“Why, sir, I have not an unkind feeling to a foreigner. I extend the hand of charity and the arm of protection as soon to him, personally, as I would to my native-born neighbor; but, sir, I am called upon as an American Senator, representing this great Confederacy, to dispose of any rights, whether personal or political, or to make any donations
which it is supposed Congress power to make, I will never do injustice to the citizens of the country for the benefit of a foreigner.
“Now, sir, I wish to state one thought that has occurred to my mind during this discussion. The Constitution of the United States contemplates a difference between the native and the foreigner, and requires a uniform system of naturalization. There is a constituiional difference between personal and political rights in some degree. By our naturalization laws we declare to the world that all foreigners, whatever may be their age–who arrive within the limits of this country, are not of full age–speaking after the manner of men–are not twenty-one years of age until they remain here five years, and
qualify themselves to become American citizens. Those persons then, who are not qualified for want of proper time or examination into our institutions, are to be entitled, according to this bill as it stands, to one hundred and sixty acres of land, when sons of native American people over the age sixteen years, understanding our language, living here, having, in all probability, rendered service to the country, cannot, in anticipation of their majority, claim to settle upon one hundred and sixty acres of land, because they are not full age. A foreigner who cannot utter an English sentence, whose parents, and who himself, never rendered a particle of service to this country, can go under this bill, and settle himself upon one hundred and sixty acres of land, while an American young man of intelligence, even he he in his nineteenth year, is not entitled to it.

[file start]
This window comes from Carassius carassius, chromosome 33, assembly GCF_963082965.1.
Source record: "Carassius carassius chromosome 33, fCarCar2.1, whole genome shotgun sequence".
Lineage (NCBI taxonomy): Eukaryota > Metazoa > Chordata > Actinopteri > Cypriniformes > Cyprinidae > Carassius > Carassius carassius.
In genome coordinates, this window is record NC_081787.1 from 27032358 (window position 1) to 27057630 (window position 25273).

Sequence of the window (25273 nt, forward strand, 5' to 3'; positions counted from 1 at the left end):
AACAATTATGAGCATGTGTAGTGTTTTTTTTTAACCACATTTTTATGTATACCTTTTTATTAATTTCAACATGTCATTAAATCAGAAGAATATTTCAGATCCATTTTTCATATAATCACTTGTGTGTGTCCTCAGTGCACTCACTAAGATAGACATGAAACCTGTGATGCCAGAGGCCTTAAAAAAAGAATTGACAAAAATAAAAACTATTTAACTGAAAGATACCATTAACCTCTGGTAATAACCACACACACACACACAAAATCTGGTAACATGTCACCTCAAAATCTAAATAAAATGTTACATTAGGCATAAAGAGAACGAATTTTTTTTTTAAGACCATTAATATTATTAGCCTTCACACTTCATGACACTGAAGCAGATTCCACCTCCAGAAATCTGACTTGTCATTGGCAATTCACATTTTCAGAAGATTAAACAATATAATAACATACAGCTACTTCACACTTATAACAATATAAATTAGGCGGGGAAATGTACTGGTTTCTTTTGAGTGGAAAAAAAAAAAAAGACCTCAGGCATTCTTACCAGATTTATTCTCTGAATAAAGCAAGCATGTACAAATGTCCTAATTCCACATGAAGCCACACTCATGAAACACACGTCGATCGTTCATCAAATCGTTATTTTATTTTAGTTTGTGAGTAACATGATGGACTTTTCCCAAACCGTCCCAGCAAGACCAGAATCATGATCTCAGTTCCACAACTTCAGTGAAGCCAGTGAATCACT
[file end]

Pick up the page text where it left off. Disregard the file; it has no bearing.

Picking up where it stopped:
“Why do you require a pupilage of five years before a foreigner can become a citizen? It is to enable him to qualify himself for the duties of citizen. Why is a young man of sixteen deprived of political rights until he becomes twenty-one? Why does this bill require that Americans, to receive its benefits, shal be of full age, while a foreigner who has just arrived, may take land it? Why not say to the young man of sense, the poor of your soil, who have been here from foundation of your Government, “Go Whilst pupilage exists, place yourself upon the lands, and wait until you are twenty-one years of age, and then a patent shall issue to you?” Why do gentlemen discriminate between foreigners and native Americans? I do not wish gentlemen to understand me, or to charge me with being unkind or ungenerous, or wanting in proper philanthropy towards foreigners. I love them as much as others. There is no difference between us on that score.